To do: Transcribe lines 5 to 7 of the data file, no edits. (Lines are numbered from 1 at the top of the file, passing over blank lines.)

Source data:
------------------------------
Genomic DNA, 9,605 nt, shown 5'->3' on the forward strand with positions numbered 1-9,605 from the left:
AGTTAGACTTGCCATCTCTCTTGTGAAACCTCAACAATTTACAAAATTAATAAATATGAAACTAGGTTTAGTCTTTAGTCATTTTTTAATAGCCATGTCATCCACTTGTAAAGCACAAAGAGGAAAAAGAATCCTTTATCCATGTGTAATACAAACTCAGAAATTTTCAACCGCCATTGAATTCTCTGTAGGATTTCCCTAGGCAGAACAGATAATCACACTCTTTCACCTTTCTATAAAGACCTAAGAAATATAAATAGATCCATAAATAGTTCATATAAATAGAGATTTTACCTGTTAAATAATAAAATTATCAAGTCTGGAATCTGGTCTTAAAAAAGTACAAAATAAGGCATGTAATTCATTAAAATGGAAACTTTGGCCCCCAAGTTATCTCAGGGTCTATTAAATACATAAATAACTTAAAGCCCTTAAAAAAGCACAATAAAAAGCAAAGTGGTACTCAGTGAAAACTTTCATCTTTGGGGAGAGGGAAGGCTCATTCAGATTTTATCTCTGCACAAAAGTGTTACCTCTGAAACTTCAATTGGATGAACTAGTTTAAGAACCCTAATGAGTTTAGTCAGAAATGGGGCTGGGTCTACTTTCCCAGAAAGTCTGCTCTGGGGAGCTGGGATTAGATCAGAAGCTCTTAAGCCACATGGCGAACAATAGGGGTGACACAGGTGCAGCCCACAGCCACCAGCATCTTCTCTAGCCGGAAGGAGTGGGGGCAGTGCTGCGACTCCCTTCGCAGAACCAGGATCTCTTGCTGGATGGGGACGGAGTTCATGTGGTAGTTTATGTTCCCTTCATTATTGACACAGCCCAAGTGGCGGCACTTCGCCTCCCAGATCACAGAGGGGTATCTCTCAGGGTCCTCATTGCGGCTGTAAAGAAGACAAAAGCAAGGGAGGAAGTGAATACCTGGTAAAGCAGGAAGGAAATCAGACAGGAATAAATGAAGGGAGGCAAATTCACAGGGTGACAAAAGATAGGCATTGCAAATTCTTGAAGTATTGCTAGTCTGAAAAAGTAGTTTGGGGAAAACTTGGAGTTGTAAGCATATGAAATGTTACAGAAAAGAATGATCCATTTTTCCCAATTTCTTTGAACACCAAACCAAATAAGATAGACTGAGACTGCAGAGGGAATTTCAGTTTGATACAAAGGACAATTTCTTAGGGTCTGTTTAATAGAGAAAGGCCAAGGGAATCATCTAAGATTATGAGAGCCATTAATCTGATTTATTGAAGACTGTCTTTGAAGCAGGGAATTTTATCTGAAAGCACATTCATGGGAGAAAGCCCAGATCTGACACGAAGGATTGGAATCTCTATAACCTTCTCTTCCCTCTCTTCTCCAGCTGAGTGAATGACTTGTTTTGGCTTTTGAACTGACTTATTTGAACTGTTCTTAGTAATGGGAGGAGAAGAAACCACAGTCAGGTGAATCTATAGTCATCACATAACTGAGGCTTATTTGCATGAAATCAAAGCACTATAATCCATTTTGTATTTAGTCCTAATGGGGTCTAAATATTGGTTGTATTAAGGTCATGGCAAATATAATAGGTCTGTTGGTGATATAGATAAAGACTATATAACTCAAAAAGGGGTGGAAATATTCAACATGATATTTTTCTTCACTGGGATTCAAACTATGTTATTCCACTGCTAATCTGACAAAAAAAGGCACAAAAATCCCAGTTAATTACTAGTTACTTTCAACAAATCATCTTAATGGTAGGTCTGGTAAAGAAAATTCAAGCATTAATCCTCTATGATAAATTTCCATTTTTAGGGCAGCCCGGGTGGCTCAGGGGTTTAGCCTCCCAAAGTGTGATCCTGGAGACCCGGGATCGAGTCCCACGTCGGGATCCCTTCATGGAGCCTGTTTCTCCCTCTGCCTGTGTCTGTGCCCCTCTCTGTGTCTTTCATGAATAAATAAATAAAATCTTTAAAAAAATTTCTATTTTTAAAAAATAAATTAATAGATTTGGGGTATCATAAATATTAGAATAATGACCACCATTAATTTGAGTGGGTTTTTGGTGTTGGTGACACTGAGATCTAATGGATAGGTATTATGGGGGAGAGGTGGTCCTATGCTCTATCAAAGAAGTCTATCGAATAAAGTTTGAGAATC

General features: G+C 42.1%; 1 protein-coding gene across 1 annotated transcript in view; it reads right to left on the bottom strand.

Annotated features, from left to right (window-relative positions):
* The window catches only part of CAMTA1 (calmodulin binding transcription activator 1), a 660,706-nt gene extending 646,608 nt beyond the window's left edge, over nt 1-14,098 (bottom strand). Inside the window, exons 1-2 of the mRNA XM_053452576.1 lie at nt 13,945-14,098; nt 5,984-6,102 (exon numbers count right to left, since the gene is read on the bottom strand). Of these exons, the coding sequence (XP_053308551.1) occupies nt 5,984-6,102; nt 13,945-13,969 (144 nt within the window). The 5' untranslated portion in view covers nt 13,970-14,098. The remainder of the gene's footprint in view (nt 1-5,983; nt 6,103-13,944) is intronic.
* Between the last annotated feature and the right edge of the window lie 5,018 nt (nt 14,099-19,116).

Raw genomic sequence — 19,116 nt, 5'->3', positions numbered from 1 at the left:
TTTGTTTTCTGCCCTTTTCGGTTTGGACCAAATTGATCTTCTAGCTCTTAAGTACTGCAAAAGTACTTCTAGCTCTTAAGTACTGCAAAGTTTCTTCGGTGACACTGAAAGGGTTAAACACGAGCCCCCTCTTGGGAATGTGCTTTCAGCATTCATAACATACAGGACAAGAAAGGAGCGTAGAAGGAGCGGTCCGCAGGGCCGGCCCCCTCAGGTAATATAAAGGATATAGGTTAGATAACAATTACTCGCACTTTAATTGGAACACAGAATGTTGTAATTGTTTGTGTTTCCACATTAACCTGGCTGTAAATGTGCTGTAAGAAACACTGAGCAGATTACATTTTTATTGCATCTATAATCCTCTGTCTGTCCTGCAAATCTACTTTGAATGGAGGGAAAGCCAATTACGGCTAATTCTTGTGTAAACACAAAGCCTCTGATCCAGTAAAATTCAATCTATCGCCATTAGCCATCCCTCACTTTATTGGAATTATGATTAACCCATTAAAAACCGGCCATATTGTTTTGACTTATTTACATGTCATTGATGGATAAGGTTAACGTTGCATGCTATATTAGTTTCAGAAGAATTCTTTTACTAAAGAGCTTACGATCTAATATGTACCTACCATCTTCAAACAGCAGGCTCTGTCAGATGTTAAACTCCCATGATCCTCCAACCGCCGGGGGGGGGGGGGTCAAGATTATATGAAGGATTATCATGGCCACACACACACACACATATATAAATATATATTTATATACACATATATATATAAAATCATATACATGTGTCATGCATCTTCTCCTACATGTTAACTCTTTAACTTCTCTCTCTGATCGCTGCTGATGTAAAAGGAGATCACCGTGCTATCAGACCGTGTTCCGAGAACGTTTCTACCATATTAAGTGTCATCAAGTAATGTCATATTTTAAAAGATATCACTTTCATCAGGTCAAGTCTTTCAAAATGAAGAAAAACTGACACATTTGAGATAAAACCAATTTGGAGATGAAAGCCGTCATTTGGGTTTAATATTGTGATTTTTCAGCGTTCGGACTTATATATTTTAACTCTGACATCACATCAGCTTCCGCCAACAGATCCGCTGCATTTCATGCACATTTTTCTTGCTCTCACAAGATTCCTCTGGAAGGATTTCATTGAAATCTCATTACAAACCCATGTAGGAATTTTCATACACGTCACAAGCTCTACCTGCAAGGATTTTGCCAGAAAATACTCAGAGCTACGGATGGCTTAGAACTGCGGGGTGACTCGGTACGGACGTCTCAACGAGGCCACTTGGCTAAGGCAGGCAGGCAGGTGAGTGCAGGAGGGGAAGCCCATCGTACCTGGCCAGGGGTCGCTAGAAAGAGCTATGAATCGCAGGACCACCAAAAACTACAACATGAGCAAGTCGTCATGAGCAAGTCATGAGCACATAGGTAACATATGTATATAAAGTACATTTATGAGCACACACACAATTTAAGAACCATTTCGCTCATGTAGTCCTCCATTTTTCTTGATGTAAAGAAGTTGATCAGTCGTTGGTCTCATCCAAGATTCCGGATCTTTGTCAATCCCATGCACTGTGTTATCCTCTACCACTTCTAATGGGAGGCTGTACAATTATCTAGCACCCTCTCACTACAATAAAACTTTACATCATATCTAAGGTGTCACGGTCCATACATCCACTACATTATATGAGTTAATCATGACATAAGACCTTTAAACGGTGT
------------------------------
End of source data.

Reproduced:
* The window catches only part of CAMTA1 (calmodulin binding transcription activator 1), a 660,706-nt gene extending 646,608 nt beyond the window's left edge, over nt 1-14,098 (bottom strand). Inside the window, exons 1-2 of the mRNA XM_053452576.1 lie at nt 13,945-14,098; nt 5,984-6,102 (exon numbers count right to left, since the gene is read on the bottom strand). Of these exons, the coding sequence (XP_053308551.1) occupies nt 5,984-6,102; nt 13,945-13,969 (144 nt within the window). The 5' untranslated portion in view covers nt 13,970-14,098. The remainder of the gene's footprint in view (nt 1-5,983; nt 6,103-13,944) is intronic.
* Between the last annotated feature and the right edge of the window lie 5,018 nt (nt 14,099-19,116).

Raw genomic sequence — 19,116 nt, 5'->3', positions numbered from 1 at the left: